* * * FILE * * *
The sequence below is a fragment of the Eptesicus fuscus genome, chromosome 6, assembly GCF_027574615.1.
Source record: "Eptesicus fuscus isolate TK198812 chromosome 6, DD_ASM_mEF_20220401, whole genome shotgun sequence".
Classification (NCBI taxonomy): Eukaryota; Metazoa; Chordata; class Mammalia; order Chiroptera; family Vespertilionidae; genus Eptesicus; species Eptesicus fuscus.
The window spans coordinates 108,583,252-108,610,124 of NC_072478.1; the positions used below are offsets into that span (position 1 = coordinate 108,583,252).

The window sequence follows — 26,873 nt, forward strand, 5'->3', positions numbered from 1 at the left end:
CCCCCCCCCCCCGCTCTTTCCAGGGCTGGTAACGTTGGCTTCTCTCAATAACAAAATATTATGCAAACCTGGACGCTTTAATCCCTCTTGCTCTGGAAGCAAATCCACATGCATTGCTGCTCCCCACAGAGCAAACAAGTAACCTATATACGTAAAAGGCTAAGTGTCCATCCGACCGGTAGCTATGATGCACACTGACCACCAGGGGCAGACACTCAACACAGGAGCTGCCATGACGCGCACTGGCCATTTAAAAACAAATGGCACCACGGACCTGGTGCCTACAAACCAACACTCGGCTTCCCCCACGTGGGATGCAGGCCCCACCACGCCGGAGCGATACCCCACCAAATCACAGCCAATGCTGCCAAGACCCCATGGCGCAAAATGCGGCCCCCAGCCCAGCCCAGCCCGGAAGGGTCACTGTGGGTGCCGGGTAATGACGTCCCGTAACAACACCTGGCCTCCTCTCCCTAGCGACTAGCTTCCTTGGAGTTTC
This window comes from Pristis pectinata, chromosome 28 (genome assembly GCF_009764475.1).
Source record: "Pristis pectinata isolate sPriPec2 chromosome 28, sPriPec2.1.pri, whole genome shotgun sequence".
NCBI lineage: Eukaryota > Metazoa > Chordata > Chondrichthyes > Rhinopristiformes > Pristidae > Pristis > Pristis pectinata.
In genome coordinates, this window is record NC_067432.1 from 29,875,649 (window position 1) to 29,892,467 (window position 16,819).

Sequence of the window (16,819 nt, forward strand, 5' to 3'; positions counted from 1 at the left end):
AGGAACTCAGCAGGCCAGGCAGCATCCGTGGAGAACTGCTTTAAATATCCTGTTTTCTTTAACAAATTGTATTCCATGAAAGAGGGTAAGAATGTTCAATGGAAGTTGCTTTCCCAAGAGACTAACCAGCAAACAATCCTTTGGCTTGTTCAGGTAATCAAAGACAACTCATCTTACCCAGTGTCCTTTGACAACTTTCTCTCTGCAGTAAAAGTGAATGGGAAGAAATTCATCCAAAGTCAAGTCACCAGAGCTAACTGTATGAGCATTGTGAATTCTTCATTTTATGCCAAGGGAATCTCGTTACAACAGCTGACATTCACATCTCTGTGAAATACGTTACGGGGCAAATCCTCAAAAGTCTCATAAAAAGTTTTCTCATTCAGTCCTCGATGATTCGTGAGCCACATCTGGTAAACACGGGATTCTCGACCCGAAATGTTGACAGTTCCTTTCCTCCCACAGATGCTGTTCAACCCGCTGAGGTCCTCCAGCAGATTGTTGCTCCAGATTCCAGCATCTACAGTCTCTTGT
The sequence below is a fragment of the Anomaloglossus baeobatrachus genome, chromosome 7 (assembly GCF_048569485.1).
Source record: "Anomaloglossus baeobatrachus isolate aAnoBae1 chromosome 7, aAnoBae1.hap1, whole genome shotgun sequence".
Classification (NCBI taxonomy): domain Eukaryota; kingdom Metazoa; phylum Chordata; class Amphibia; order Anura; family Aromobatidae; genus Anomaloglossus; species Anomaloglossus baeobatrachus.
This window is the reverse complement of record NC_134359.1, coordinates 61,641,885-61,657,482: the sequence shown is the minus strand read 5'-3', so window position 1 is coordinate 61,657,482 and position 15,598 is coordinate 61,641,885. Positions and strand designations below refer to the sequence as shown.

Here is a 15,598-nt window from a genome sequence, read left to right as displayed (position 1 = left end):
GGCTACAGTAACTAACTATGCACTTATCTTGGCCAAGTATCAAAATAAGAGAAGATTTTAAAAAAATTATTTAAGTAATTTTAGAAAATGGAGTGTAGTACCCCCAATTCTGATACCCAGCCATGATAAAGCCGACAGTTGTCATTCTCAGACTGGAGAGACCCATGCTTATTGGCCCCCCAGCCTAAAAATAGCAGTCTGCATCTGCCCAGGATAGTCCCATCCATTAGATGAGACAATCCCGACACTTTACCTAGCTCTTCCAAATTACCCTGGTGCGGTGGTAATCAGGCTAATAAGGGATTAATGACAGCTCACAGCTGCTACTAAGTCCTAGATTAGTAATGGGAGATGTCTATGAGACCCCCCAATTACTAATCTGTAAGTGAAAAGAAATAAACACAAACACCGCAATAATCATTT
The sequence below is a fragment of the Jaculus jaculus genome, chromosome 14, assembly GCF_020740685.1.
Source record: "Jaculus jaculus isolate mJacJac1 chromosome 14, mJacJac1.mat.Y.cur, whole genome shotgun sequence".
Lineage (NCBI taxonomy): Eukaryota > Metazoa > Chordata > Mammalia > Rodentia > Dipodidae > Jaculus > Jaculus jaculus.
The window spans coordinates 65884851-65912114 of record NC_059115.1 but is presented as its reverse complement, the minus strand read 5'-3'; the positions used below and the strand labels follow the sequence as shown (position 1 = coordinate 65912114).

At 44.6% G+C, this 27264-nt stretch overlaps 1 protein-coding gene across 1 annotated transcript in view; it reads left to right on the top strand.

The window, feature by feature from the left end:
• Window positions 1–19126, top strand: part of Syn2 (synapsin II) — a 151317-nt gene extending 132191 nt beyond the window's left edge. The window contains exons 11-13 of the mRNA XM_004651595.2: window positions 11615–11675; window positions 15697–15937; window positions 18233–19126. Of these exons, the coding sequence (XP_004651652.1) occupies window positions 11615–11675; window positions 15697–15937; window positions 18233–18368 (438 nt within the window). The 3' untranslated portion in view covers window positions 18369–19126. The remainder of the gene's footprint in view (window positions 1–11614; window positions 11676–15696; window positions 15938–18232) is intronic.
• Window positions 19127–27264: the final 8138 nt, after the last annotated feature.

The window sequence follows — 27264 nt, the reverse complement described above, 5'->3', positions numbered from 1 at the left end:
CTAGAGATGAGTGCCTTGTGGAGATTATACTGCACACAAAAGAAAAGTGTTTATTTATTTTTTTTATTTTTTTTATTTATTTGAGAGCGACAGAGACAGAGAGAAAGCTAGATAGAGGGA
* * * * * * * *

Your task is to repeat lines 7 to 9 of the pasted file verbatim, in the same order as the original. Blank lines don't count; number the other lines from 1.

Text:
This window comes from Pristis pectinata, chromosome 28 (genome assembly GCF_009764475.1).
Source record: "Pristis pectinata isolate sPriPec2 chromosome 28, sPriPec2.1.pri, whole genome shotgun sequence".
NCBI lineage: Eukaryota > Metazoa > Chordata > Chondrichthyes > Rhinopristiformes > Pristidae > Pristis > Pristis pectinata.